I never said any conclusion was assumed. All were derived. It is circular in that it assumes (never proves) its own premises. It results in a relative definition of 'simultaneous', but that again is derived, not assumed.You are confusing the idea of deriving something mathematically and deriving something rom observation. The simultaneity of the events that is derived from the mathematics is a prediction. Just as the statement about the configuration of the system - where events B1 and B2 coincide with the reading d/c on C0 - derived from the Einsteinian interpretation, is a prediction (as you’ve stated above). It certainly isn’t derived from observation. The accuracy of the statement – about the physical configuration of the system – made derived from the Einsteinian interpretation must be assumed because it certainly is not observed, in any empirical manner.
Alice is performing a relative procedure (assuming a relative interpretation) and concluding that two events are simultaneous in a way meaningful only to that interpretation. That's the circularity of it that I'm talking about.It is also the circularity I am talking about. Alice is performing a valid variation on the prescribed synchronisation procedure. As such, inferences and conclusions can be drawn from it.
We can simply say that the average [of the two-way] speed of light is c. Or just not make any assumptions about the simultaneity of events.
For the record, SR theory proper does not assert constant light speed. It only presumes the frame independent appearance of it. It is the relative interpretation of SR theory that makes the metaphysical assumption that said light speed actually is constant. This metaphysical interpretation is probably the most mainstream interpretation, but being metaphysics, lacks any kind of evidence to support it. Einstein himself very much used the relative interpretation.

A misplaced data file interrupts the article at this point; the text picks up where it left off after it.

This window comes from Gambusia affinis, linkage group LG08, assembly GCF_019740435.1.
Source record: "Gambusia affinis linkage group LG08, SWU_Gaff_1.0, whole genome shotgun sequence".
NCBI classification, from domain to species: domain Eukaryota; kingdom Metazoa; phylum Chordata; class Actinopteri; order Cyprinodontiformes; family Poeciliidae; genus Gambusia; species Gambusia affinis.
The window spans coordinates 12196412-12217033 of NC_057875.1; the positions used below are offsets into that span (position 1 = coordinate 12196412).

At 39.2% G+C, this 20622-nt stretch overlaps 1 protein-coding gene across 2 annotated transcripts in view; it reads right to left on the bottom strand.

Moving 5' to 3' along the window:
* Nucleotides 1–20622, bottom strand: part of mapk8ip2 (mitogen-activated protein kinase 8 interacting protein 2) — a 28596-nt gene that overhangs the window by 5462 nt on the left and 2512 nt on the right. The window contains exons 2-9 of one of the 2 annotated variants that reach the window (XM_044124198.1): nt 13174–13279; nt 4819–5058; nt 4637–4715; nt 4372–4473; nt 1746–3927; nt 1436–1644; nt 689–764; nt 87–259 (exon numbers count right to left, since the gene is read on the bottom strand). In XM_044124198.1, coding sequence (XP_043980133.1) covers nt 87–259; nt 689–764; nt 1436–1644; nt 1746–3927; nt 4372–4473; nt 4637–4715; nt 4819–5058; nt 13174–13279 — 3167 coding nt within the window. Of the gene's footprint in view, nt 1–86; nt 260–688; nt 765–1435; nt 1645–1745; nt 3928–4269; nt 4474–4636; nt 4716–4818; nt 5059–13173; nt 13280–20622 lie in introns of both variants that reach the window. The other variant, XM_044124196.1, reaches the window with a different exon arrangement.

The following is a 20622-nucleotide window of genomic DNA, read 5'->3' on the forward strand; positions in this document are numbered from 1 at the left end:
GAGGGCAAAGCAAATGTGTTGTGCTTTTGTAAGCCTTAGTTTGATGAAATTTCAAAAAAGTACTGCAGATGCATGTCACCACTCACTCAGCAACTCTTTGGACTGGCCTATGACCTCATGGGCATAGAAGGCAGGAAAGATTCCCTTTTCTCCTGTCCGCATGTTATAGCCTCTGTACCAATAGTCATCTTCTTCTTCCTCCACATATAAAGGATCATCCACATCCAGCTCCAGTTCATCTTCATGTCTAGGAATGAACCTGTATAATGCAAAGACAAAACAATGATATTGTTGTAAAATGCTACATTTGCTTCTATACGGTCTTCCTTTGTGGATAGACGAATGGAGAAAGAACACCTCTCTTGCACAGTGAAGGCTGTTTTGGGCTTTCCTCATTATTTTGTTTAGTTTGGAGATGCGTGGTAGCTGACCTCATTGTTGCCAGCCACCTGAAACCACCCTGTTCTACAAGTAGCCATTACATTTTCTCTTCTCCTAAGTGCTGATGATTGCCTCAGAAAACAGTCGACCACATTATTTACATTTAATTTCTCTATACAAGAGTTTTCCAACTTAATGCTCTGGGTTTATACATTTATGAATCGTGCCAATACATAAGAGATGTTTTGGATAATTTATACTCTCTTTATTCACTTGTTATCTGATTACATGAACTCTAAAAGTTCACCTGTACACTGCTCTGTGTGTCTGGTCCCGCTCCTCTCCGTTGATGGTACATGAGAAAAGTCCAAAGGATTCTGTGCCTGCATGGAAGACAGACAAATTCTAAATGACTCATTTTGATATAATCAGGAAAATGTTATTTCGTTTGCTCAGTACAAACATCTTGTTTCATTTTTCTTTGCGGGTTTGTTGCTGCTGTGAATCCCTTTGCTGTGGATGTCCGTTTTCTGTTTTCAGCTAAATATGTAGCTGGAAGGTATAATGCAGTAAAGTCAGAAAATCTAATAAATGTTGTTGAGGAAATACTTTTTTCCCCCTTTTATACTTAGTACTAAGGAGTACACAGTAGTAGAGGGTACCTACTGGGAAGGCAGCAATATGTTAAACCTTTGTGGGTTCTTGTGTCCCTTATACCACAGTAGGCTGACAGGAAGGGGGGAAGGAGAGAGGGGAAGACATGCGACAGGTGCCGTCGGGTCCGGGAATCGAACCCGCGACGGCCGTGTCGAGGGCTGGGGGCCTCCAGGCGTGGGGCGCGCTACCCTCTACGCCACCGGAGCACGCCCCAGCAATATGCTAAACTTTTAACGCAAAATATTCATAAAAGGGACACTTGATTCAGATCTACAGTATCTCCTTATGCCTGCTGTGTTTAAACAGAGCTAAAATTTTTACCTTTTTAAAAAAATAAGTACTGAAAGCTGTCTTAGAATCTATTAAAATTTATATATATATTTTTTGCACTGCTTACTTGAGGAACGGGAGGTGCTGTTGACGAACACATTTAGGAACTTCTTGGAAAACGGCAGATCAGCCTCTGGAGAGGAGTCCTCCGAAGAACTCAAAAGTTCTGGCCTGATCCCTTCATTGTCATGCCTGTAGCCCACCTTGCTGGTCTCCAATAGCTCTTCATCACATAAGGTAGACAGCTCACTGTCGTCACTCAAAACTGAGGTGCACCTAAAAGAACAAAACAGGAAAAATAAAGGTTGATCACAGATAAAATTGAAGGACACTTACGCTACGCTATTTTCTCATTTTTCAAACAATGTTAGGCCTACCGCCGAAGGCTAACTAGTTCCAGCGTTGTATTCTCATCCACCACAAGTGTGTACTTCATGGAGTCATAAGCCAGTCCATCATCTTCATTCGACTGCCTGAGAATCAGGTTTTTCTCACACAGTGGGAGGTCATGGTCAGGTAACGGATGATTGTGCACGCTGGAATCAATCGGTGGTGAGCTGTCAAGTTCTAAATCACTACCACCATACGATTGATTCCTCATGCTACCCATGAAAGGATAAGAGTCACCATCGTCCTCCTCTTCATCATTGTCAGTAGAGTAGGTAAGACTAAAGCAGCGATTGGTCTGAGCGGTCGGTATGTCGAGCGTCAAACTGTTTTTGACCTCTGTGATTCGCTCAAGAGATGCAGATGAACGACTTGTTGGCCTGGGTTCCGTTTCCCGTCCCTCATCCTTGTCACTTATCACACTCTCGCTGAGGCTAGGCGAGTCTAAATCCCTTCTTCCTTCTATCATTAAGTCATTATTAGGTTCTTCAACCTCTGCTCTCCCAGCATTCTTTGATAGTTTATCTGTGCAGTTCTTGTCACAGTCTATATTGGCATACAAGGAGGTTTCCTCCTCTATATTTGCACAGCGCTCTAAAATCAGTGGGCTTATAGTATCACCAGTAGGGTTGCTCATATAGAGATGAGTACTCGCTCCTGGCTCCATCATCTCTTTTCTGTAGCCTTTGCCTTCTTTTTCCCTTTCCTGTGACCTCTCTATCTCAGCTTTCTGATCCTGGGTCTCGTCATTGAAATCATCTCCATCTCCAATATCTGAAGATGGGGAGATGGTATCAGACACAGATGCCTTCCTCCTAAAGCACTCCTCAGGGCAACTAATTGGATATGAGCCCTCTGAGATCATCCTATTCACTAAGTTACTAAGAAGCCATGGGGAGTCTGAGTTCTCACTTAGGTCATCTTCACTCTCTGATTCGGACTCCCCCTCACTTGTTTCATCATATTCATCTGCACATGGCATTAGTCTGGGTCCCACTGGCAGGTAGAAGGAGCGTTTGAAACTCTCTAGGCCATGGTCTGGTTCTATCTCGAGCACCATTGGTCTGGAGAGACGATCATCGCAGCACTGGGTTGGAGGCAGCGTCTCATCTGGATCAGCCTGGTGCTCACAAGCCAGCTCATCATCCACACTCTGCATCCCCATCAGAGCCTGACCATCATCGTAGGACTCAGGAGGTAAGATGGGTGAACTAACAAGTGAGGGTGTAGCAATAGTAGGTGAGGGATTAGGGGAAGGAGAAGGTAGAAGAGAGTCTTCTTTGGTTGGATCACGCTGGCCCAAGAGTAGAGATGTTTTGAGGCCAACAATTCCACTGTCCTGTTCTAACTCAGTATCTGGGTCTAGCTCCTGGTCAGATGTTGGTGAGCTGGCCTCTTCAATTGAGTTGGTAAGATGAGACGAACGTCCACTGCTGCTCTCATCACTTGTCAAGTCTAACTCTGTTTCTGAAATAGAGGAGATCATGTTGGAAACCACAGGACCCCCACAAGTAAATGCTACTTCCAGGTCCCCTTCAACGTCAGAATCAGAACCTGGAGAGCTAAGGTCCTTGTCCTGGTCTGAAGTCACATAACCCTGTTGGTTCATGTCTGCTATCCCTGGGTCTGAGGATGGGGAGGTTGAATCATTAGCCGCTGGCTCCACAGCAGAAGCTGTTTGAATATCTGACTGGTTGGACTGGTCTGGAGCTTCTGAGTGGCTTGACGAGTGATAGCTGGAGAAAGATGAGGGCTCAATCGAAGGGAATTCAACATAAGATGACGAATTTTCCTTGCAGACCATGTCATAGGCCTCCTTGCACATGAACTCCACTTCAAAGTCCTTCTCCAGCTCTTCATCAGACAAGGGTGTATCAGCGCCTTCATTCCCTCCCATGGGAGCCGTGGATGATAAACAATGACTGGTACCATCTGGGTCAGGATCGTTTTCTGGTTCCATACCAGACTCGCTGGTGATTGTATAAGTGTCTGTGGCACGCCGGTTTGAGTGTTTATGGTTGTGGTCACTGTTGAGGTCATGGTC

That said, in making that statement above, you burden yourself with an assumption that there is a stationary system. If we're going to drop the metaphysical assumption that light speed is (not just appears) constant in any frame, we also need to drop the stationary frame concept. Not doing so would be 'circular reasoning' the way you seem to use the term.
So we drop all these assumptions. Now what? In the absence of such assumptions, where do we go?
Sounds very interesting. Can you recommend a source that shows the peer review of this confirming that it measures the one-way speed of light. I and many others would be very interested in reading it. Until then, I’ll go with the peer reviewed stuff that says it hasn’t been successfully measured.
They had a convention. This is pre-relativity, so they used Earth frame without knowing that it mattered. They were (in hindsight) measuring the speed of light as it appeared in that frame. It wasn't until considerably later that measurements became accurate enough to conclude the frame independence of that appearance.
You put a clock far away and observe it from a distance. When it appears to read zero, you zero the local clock. That's the sync convention that was used. The two clocks, unchanged, should always locally appear to read the same value.
I’m presuming you can see how this means that the two clocks aren’t actually synced.
If light speed was infinite, then the local clock would always be in sync with the observed value on the distant clock (and in fact would be the actual value). If light speed is some finite number, then changing the distance between the observer and the distant clock should (and did) change the sync between the two clocks. The distant one would appear to log less time (run slower) as it moved further away and more time was needed for light to get from there one-way to the observer. It would appear to get ahead as the distant clock grew closer.
By observing this change in the sync between the two clocks, a remarkably accurate measurement of one-way light speed was taken.
....
The people back then used a different convention, but one just as valid. In particular, it didn't rely on two-way light trips. There were no mirrors involved.